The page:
Friday, July 13, 2007

Special Ed Segregation

At the end of June, the New York Times published the results of a state report saying that special education students in New York City were segregated from their General Ed peers more often than in any other part of the state and twice as much as the national average. As you can see, the segregation of special education classes in NYC is pretty bad, and the students in special education classes feel it. Earlier this year, representatives of the New York City Student Union ran workshops for eighth graders about how they could influence school decisions once they entered high school. A main part of our mission has been to educate and inspire our fellow students so that they truly believe that they can make change in their schools.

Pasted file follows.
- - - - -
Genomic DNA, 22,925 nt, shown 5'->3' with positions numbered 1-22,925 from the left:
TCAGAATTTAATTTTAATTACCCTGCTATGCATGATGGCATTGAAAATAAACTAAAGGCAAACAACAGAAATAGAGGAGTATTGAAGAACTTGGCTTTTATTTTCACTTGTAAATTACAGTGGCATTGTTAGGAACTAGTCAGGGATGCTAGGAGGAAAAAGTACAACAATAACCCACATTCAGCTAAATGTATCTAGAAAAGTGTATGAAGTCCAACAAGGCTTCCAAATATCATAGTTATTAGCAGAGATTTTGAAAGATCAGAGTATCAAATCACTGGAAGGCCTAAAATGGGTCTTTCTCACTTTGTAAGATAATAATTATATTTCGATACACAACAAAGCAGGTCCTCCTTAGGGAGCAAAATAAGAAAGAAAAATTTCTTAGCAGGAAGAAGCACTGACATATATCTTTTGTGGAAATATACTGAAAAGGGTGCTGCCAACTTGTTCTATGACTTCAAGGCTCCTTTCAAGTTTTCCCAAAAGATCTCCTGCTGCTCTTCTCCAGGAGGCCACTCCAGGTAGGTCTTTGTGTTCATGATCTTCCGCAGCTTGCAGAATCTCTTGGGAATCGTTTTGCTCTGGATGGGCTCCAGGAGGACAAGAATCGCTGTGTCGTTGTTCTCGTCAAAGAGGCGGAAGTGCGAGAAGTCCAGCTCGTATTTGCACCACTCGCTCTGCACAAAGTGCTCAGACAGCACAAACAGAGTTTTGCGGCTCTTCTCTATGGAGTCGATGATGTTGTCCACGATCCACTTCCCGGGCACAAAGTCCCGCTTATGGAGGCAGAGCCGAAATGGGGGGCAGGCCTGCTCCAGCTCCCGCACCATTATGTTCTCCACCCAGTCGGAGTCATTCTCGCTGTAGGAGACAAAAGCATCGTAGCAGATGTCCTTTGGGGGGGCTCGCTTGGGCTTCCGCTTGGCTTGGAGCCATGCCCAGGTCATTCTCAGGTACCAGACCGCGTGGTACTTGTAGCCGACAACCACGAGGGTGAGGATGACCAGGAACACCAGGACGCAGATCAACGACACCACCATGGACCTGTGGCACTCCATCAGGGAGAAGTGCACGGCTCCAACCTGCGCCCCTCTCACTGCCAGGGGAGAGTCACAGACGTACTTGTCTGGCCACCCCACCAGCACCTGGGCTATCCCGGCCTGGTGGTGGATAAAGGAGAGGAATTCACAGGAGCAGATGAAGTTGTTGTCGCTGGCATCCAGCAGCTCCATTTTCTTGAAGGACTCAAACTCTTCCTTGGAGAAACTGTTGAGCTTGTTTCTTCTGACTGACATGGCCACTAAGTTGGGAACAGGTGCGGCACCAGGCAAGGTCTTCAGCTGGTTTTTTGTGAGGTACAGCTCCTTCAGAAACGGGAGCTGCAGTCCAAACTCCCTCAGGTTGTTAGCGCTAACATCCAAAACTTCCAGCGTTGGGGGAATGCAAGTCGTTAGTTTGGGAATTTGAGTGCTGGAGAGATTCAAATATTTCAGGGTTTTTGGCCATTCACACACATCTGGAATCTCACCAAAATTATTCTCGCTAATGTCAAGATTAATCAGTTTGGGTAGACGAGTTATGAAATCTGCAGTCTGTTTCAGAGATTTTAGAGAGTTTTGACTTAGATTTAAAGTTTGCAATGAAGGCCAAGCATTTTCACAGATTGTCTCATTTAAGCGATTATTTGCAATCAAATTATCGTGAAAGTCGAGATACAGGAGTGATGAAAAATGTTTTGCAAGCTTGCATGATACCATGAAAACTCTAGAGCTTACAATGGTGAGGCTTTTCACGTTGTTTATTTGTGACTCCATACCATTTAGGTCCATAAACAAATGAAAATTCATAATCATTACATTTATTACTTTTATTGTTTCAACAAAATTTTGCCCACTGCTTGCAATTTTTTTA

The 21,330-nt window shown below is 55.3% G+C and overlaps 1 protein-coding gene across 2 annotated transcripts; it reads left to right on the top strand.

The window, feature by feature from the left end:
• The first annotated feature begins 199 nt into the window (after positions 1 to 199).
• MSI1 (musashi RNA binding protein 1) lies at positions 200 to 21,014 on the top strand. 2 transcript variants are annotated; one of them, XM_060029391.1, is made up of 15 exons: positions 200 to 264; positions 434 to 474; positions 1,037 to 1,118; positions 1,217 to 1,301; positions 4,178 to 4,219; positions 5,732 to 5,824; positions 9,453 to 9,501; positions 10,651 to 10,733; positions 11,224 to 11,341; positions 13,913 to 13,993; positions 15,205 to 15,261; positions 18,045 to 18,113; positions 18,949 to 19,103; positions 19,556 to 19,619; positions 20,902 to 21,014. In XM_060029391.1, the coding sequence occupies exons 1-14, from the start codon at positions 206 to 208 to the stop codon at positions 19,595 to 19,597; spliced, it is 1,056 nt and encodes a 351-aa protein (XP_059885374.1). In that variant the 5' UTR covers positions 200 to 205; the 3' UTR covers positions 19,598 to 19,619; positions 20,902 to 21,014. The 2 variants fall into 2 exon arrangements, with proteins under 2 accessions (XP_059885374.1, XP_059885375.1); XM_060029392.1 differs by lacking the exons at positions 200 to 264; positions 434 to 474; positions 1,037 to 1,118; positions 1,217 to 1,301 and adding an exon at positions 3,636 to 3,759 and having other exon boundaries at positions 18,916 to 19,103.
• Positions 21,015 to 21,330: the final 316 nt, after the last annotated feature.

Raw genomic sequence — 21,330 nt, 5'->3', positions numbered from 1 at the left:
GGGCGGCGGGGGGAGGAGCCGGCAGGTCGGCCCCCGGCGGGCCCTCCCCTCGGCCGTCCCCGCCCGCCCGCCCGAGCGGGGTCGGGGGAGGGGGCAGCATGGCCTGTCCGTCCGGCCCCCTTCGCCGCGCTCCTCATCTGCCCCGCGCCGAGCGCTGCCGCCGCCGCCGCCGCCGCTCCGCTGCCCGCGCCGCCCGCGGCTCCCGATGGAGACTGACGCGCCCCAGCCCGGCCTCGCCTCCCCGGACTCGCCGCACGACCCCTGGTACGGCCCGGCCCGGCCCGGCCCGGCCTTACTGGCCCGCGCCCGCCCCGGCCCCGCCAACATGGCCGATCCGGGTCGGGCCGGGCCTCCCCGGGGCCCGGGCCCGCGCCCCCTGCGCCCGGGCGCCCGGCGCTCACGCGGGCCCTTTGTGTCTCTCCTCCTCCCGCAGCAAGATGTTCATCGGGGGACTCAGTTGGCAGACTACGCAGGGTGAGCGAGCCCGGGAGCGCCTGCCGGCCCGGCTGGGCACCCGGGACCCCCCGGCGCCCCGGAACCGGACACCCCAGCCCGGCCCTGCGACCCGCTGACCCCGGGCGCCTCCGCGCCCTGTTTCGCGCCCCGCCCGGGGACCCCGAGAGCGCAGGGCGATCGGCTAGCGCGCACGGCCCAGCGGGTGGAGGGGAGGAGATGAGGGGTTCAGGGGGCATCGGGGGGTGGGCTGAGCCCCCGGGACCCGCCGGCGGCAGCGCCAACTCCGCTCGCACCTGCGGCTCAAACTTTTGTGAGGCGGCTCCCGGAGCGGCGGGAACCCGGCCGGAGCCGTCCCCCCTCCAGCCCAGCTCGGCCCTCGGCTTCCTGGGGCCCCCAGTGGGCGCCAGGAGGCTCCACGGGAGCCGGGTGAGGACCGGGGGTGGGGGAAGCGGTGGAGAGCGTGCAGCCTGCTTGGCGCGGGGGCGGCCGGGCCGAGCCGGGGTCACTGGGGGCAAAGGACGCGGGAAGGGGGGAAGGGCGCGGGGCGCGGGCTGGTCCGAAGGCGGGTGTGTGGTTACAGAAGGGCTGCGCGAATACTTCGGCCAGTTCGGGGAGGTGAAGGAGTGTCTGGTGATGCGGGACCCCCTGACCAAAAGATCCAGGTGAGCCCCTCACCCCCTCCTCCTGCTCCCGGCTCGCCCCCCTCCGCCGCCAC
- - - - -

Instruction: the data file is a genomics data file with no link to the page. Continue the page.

To help the eighth graders realize this we started the workshops by talking about how they felt about their schools. In the general ed classes the typical student response was, "the bathrooms are disgusting," or, "my teacher doesn't listen to me." In the special ed classes, the answers were much more focused and passionate. Many of the students felt that they were excluded by general ed students. They added that instead of trying to remedy the problem, the administration's policies were actually making it worse.

In that school, the special ed classes were located in the basement (it should be added that the only classes in the basement were special ed.) The students' only class with their general ed peers was gym. These students knew that they were being segregated to an unfair extent and this further disconnected them from their school.

Out of all the classes we went to for those workshops, the only class that was able to create a comprehensive "action plan" for dealing with school policies that they thought were unfair was the grade's only inclusion class. There is your proof. Integrating students with different needs into the same class is very difficult for all parties involved. However, it can produce some great results.

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